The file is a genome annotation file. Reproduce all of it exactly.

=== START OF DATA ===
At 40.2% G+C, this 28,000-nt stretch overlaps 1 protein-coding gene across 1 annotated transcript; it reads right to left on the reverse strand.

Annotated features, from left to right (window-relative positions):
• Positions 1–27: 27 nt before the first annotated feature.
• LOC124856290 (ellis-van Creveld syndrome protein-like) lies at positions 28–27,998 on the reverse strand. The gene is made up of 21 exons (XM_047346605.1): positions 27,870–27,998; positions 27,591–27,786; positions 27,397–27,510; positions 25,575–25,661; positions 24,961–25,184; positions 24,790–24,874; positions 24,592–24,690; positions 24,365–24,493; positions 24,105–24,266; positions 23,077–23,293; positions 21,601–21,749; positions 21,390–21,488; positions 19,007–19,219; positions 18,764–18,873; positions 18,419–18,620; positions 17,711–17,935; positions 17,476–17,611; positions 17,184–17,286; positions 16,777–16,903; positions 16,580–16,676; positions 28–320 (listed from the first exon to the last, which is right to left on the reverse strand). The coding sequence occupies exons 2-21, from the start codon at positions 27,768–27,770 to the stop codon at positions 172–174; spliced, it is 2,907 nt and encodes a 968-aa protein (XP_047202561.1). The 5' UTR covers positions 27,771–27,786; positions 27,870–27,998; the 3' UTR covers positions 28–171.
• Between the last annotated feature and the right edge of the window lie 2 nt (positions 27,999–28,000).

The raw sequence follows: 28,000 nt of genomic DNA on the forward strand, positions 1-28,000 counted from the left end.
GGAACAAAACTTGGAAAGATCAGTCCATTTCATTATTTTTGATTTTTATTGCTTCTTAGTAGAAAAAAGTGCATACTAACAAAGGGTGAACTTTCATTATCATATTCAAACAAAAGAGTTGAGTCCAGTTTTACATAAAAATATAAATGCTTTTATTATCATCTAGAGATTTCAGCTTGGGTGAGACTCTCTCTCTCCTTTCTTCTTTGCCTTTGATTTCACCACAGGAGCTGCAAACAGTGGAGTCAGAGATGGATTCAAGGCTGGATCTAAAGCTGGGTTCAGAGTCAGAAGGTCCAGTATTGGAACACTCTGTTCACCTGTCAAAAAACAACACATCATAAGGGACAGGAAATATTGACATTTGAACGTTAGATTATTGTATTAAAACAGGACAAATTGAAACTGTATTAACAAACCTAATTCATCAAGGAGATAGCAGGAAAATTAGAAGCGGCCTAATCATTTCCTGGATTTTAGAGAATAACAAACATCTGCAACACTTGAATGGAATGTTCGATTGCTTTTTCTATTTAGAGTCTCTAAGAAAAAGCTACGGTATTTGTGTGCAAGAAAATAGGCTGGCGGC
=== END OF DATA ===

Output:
At 40.2% G+C, this 28,000-nt stretch overlaps 1 protein-coding gene across 1 annotated transcript; it reads right to left on the reverse strand.

Annotated features, from left to right (window-relative positions):
• Positions 1–27: 27 nt before the first annotated feature.
• LOC124856290 (ellis-van Creveld syndrome protein-like) lies at positions 28–27,998 on the reverse strand. The gene is made up of 21 exons (XM_047346605.1): positions 27,870–27,998; positions 27,591–27,786; positions 27,397–27,510; positions 25,575–25,661; positions 24,961–25,184; positions 24,790–24,874; positions 24,592–24,690; positions 24,365–24,493; positions 24,105–24,266; positions 23,077–23,293; positions 21,601–21,749; positions 21,390–21,488; positions 19,007–19,219; positions 18,764–18,873; positions 18,419–18,620; positions 17,711–17,935; positions 17,476–17,611; positions 17,184–17,286; positions 16,777–16,903; positions 16,580–16,676; positions 28–320 (listed from the first exon to the last, which is right to left on the reverse strand). The coding sequence occupies exons 2-21, from the start codon at positions 27,768–27,770 to the stop codon at positions 172–174; spliced, it is 2,907 nt and encodes a 968-aa protein (XP_047202561.1). The 5' UTR covers positions 27,771–27,786; positions 27,870–27,998; the 3' UTR covers positions 28–171.
• Between the last annotated feature and the right edge of the window lie 2 nt (positions 27,999–28,000).

The raw sequence follows: 28,000 nt of genomic DNA on the forward strand, positions 1-28,000 counted from the left end.
GGAACAAAACTTGGAAAGATCAGTCCATTTCATTATTTTTGATTTTTATTGCTTCTTAGTAGAAAAAAGTGCATACTAACAAAGGGTGAACTTTCATTATCATATTCAAACAAAAGAGTTGAGTCCAGTTTTACATAAAAATATAAATGCTTTTATTATCATCTAGAGATTTCAGCTTGGGTGAGACTCTCTCTCTCCTTTCTTCTTTGCCTTTGATTTCACCACAGGAGCTGCAAACAGTGGAGTCAGAGATGGATTCAAGGCTGGATCTAAAGCTGGGTTCAGAGTCAGAAGGTCCAGTATTGGAACACTCTGTTCACCTGTCAAAAAACAACACATCATAAGGGACAGGAAATATTGACATTTGAACGTTAGATTATTGTATTAAAACAGGACAAATTGAAACTGTATTAACAAACCTAATTCATCAAGGAGATAGCAGGAAAATTAGAAGCGGCCTAATCATTTCCTGGATTTTAGAGAATAACAAACATCTGCAACACTTGAATGGAATGTTCGATTGCTTTTTCTATTTAGAGTCTCTAAGAAAAAGCTACGGTATTTGTGTGCAAGAAAATAGGCTGGCGGC